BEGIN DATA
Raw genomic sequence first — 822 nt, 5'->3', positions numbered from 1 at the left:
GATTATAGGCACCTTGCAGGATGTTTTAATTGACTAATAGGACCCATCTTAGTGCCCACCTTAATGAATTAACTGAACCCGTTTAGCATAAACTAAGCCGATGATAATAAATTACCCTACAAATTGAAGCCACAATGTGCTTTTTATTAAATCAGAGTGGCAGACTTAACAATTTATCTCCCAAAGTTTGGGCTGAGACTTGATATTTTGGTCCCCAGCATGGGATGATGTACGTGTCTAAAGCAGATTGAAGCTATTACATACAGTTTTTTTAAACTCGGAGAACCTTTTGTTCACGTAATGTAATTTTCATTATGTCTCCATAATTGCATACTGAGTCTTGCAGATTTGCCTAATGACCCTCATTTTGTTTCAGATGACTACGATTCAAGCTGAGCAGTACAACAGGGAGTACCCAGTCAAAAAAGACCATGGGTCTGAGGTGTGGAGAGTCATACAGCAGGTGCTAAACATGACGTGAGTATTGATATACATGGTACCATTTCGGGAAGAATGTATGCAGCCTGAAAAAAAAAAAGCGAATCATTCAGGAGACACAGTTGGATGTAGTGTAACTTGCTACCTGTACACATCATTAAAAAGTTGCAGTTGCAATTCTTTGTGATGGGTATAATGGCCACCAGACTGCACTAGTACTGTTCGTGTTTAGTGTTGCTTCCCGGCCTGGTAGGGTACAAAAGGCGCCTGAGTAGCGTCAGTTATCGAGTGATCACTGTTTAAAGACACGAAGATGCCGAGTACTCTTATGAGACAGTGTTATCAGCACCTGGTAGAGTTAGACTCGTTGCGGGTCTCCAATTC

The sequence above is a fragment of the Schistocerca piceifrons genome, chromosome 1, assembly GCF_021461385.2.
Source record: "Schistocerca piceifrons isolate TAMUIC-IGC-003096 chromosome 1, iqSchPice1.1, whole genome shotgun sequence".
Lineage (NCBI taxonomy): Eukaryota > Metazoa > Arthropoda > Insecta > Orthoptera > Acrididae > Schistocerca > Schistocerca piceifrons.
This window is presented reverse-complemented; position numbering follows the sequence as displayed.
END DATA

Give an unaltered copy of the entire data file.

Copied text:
Raw genomic sequence first — 822 nt, 5'->3', positions numbered from 1 at the left:
GATTATAGGCACCTTGCAGGATGTTTTAATTGACTAATAGGACCCATCTTAGTGCCCACCTTAATGAATTAACTGAACCCGTTTAGCATAAACTAAGCCGATGATAATAAATTACCCTACAAATTGAAGCCACAATGTGCTTTTTATTAAATCAGAGTGGCAGACTTAACAATTTATCTCCCAAAGTTTGGGCTGAGACTTGATATTTTGGTCCCCAGCATGGGATGATGTACGTGTCTAAAGCAGATTGAAGCTATTACATACAGTTTTTTTAAACTCGGAGAACCTTTTGTTCACGTAATGTAATTTTCATTATGTCTCCATAATTGCATACTGAGTCTTGCAGATTTGCCTAATGACCCTCATTTTGTTTCAGATGACTACGATTCAAGCTGAGCAGTACAACAGGGAGTACCCAGTCAAAAAAGACCATGGGTCTGAGGTGTGGAGAGTCATACAGCAGGTGCTAAACATGACGTGAGTATTGATATACATGGTACCATTTCGGGAAGAATGTATGCAGCCTGAAAAAAAAAAAGCGAATCATTCAGGAGACACAGTTGGATGTAGTGTAACTTGCTACCTGTACACATCATTAAAAAGTTGCAGTTGCAATTCTTTGTGATGGGTATAATGGCCACCAGACTGCACTAGTACTGTTCGTGTTTAGTGTTGCTTCCCGGCCTGGTAGGGTACAAAAGGCGCCTGAGTAGCGTCAGTTATCGAGTGATCACTGTTTAAAGACACGAAGATGCCGAGTACTCTTATGAGACAGTGTTATCAGCACCTGGTAGAGTTAGACTCGTTGCGGGTCTCCAATTC

The sequence above is a fragment of the Schistocerca piceifrons genome, chromosome 1, assembly GCF_021461385.2.
Source record: "Schistocerca piceifrons isolate TAMUIC-IGC-003096 chromosome 1, iqSchPice1.1, whole genome shotgun sequence".
Lineage (NCBI taxonomy): Eukaryota > Metazoa > Arthropoda > Insecta > Orthoptera > Acrididae > Schistocerca > Schistocerca piceifrons.
This window is presented reverse-complemented; position numbering follows the sequence as displayed.